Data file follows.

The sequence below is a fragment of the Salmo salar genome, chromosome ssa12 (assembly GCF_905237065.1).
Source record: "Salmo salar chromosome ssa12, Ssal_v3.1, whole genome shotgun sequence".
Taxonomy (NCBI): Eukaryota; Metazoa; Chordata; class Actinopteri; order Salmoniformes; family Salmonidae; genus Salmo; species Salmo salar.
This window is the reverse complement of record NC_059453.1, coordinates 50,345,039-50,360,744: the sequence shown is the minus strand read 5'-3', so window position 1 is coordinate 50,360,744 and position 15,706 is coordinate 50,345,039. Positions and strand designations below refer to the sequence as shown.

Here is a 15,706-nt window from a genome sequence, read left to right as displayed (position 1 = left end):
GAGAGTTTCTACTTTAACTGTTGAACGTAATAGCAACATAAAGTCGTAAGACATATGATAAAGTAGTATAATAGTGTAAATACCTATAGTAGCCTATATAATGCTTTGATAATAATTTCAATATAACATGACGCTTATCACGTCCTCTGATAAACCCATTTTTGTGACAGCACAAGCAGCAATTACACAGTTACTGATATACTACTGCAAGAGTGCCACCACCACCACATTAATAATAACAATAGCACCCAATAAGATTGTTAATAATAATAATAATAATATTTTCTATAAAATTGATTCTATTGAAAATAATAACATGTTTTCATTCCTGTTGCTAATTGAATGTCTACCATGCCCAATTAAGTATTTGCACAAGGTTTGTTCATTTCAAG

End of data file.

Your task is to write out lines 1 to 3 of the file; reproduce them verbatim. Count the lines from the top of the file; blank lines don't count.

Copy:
The sequence below is a fragment of the Salmo salar genome, chromosome ssa12 (assembly GCF_905237065.1).
Source record: "Salmo salar chromosome ssa12, Ssal_v3.1, whole genome shotgun sequence".
Taxonomy (NCBI): Eukaryota; Metazoa; Chordata; class Actinopteri; order Salmoniformes; family Salmonidae; genus Salmo; species Salmo salar.